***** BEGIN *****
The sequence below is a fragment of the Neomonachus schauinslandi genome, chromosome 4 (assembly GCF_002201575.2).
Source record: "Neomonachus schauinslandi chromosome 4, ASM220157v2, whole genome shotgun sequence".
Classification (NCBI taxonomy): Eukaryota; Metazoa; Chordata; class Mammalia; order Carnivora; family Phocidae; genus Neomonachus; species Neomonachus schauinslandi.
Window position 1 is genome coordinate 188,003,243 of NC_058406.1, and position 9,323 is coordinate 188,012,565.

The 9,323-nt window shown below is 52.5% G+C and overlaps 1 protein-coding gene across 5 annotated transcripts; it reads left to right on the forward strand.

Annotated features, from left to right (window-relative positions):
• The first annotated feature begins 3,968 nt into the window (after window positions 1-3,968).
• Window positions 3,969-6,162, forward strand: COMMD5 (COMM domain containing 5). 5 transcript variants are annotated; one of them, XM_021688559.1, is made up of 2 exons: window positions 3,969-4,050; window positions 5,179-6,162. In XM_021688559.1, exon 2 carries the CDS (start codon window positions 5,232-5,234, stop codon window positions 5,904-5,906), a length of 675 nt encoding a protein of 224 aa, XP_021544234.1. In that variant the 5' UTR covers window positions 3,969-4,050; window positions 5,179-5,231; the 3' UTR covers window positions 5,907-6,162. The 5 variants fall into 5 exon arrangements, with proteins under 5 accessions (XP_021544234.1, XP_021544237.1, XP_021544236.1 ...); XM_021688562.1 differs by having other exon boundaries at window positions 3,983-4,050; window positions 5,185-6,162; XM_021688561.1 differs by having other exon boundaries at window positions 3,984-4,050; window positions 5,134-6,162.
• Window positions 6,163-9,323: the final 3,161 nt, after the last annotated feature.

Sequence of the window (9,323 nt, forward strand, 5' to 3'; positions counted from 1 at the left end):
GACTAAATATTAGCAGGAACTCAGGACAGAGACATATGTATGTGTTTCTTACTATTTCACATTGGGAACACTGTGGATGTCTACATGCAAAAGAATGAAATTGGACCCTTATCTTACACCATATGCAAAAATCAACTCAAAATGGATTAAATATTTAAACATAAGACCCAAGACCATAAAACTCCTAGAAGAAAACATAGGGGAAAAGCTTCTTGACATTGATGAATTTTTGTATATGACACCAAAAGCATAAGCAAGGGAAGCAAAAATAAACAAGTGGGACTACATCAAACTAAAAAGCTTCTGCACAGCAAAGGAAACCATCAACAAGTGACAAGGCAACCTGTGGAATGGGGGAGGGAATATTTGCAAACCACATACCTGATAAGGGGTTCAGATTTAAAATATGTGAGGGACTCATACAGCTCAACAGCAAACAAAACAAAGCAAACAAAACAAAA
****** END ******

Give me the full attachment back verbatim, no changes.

The sequence below is a fragment of the Neomonachus schauinslandi genome, chromosome 4 (assembly GCF_002201575.2).
Source record: "Neomonachus schauinslandi chromosome 4, ASM220157v2, whole genome shotgun sequence".
Classification (NCBI taxonomy): Eukaryota; Metazoa; Chordata; class Mammalia; order Carnivora; family Phocidae; genus Neomonachus; species Neomonachus schauinslandi.
Window position 1 is genome coordinate 188,003,243 of NC_058406.1, and position 9,323 is coordinate 188,012,565.

The 9,323-nt window shown below is 52.5% G+C and overlaps 1 protein-coding gene across 5 annotated transcripts; it reads left to right on the forward strand.

Annotated features, from left to right (window-relative positions):
• The first annotated feature begins 3,968 nt into the window (after window positions 1-3,968).
• Window positions 3,969-6,162, forward strand: COMMD5 (COMM domain containing 5). 5 transcript variants are annotated; one of them, XM_021688559.1, is made up of 2 exons: window positions 3,969-4,050; window positions 5,179-6,162. In XM_021688559.1, exon 2 carries the CDS (start codon window positions 5,232-5,234, stop codon window positions 5,904-5,906), a length of 675 nt encoding a protein of 224 aa, XP_021544234.1. In that variant the 5' UTR covers window positions 3,969-4,050; window positions 5,179-5,231; the 3' UTR covers window positions 5,907-6,162. The 5 variants fall into 5 exon arrangements, with proteins under 5 accessions (XP_021544234.1, XP_021544237.1, XP_021544236.1 ...); XM_021688562.1 differs by having other exon boundaries at window positions 3,983-4,050; window positions 5,185-6,162; XM_021688561.1 differs by having other exon boundaries at window positions 3,984-4,050; window positions 5,134-6,162.
• Window positions 6,163-9,323: the final 3,161 nt, after the last annotated feature.

Sequence of the window (9,323 nt, forward strand, 5' to 3'; positions counted from 1 at the left end):
GACTAAATATTAGCAGGAACTCAGGACAGAGACATATGTATGTGTTTCTTACTATTTCACATTGGGAACACTGTGGATGTCTACATGCAAAAGAATGAAATTGGACCCTTATCTTACACCATATGCAAAAATCAACTCAAAATGGATTAAATATTTAAACATAAGACCCAAGACCATAAAACTCCTAGAAGAAAACATAGGGGAAAAGCTTCTTGACATTGATGAATTTTTGTATATGACACCAAAAGCATAAGCAAGGGAAGCAAAAATAAACAAGTGGGACTACATCAAACTAAAAAGCTTCTGCACAGCAAAGGAAACCATCAACAAGTGACAAGGCAACCTGTGGAATGGGGGAGGGAATATTTGCAAACCACATACCTGATAAGGGGTTCAGATTTAAAATATGTGAGGGACTCATACAGCTCAACAGCAAACAAAACAAAGCAAACAAAACAAAA